This led Grace to believe that perhaps Australia could be good enough to compete, and perhaps to push towards first class status.
The tour was arranged to depart England in 1873 and Grace scheduled 11 matches, mostly around Victoria and New South Wales, which were Australia’s two most populous states.
The team was not said to be “England”. Rather, it was “W G Grace’s XI”. Just like the team that came to Australia from England in 1863-64, this one was named after its captain. In 1863, George Parr was captain; in 1873 it was W G Grace. A later team, in 1877, would host what would later be described as the first Test Match.
The Australian population were excited about cricket. Many knew about the Australian Aboriginal team that were sent to England in 1868 and also about George Parr’s English team that came in 1863-64, which included one E.M. Grace, W.G. Grace’s older brother. W.G was 15 when they toured, but E.M was 23 already. On the 1873-74 tour, a third Grace brother, Fred Grace, would tour, but not E.M.
The first matches were one-sided. W.G. even allowed the opposition teams to field 22 players, a combination of two sides to play against his 11, yet still W.G. Grace’s side won. Club sides were no match for Grace’s side.
But Grace didn’t want easy one-sided matches, so he encouraged greater competition. He played against 33 players all at once, and did things like having one innings versus two, and various other handicaps. Far from cheating to try to win, Grace was trying to help to make it closer.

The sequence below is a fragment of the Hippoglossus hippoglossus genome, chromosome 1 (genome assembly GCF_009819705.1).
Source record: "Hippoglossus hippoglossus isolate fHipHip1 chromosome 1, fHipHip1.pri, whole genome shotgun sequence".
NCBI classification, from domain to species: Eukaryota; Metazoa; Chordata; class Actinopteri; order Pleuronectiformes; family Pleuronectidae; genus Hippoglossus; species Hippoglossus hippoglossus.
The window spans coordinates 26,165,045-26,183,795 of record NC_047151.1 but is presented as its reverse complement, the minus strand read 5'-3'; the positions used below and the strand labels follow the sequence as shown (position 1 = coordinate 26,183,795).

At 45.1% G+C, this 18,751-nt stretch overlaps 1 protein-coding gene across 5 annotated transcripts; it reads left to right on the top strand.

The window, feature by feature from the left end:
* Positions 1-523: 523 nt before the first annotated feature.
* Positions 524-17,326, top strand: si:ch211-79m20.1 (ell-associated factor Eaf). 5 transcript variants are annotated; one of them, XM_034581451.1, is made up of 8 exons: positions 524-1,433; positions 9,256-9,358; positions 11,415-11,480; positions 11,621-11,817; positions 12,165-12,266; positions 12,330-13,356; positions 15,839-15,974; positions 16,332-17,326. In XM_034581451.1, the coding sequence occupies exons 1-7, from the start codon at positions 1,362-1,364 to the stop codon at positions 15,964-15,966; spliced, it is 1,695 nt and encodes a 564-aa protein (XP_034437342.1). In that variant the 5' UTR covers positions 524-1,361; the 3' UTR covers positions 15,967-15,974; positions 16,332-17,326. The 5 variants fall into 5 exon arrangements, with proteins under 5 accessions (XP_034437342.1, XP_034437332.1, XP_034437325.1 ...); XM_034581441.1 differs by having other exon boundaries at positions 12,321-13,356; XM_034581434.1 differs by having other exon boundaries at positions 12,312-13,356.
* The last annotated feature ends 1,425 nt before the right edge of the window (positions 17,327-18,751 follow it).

But then the matches started to get closer. In one 22 vs 11 match, Grace’s side nearly lost. So in the next one, he suggested 15 vs 11, and, eventually, 11 vs 11.
The press were following Australia’s “fight” and it was suggested that an all-Victoria side could defeat W G Grace’s side. New South Wales, in turn, suggested that an all-New South Wales side could also win.
Excited by the media attention, W G Grace scheduled a 12th and 13th match, against all-Victoria and all-New South Wales, 11 players per side. The Australian players were quickly assembled and two competitive matches were played. Grace’s side won both, but they were close.
Then a 15th match was scheduled, between all of New South Wales and Victoria combined and W G Grace’s side.
The Australians still lost, but it was close.
They wanted another match, that would have all of Australia involved, but Grace’s side had a boat to catch and needed to get home.
Finally, reluctantly, they agreed, and the best players from all around Australia came to play against W G Grace’s side, playing what Grace would later say was a test match.
It was a close-fought match, but, eventually, Australia won, to widespread cheering right around the country. Australia had defeated England!
W G Grace went back to England and declared that they should send another all-England side to Australia, which they did, but they refused to make Grace captain, so he stayed behind.
That side, in 1877, would play what would be later regarded as the first ever Test Match.
Sadly for Grace, the matches that his side played in Australia were not given test status, and, because they were often 15 vs 11 and even 22 vs 11 (and once even 33 vs 11), they weren’t even given first class status.
Grace always insisted that he had helped to create Test cricket, but he was never given the praise he deserved. As a result, he refused to play in Tests in Australia until his match got the reward it deserved.
It never did, and as a result Grace only played in England, with the exception of the 1891 tour when he went to Australia as a 43 year old captain.
Without Grace’s tour there is little doubt that Test cricket would never have come, not then at least. Such was his stature and his presence that he made crowds come and when Australia were able to defeat them, Australia became truly excited about cricket for the first time and international cricket as we know it was born.